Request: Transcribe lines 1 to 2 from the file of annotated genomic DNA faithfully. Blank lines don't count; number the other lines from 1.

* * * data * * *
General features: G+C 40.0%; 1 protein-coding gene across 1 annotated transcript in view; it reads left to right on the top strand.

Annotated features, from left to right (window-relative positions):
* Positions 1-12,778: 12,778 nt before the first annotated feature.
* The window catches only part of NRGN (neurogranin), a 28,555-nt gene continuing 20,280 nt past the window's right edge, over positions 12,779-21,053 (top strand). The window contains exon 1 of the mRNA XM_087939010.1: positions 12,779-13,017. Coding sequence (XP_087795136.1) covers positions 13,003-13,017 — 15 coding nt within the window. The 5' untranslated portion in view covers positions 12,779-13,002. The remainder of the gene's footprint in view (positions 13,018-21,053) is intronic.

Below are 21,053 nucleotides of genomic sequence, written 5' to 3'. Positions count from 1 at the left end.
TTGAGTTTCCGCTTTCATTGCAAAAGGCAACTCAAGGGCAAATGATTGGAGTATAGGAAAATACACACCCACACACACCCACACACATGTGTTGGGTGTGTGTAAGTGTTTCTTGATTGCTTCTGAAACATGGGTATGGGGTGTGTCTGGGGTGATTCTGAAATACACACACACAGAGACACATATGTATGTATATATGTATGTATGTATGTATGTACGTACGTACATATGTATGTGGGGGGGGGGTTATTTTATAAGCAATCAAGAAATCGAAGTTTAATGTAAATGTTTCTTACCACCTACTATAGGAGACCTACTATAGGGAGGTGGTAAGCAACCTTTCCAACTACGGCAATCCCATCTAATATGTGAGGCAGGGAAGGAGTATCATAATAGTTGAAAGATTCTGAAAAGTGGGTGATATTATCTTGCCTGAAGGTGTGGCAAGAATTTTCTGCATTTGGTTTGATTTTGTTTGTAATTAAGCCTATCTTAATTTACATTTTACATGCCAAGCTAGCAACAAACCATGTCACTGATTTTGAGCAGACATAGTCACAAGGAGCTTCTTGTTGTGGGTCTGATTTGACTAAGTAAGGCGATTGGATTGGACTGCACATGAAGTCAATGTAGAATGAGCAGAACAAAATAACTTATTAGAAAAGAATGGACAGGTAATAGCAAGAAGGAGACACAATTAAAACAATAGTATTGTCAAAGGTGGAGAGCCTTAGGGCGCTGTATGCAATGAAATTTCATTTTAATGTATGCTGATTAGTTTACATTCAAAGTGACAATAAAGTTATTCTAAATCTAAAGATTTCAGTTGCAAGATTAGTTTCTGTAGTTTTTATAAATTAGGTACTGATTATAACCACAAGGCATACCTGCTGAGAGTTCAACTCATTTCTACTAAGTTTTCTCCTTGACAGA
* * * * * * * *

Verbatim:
General features: G+C 40.0%; 1 protein-coding gene across 1 annotated transcript in view; it reads left to right on the top strand.

Annotated features, from left to right (window-relative positions):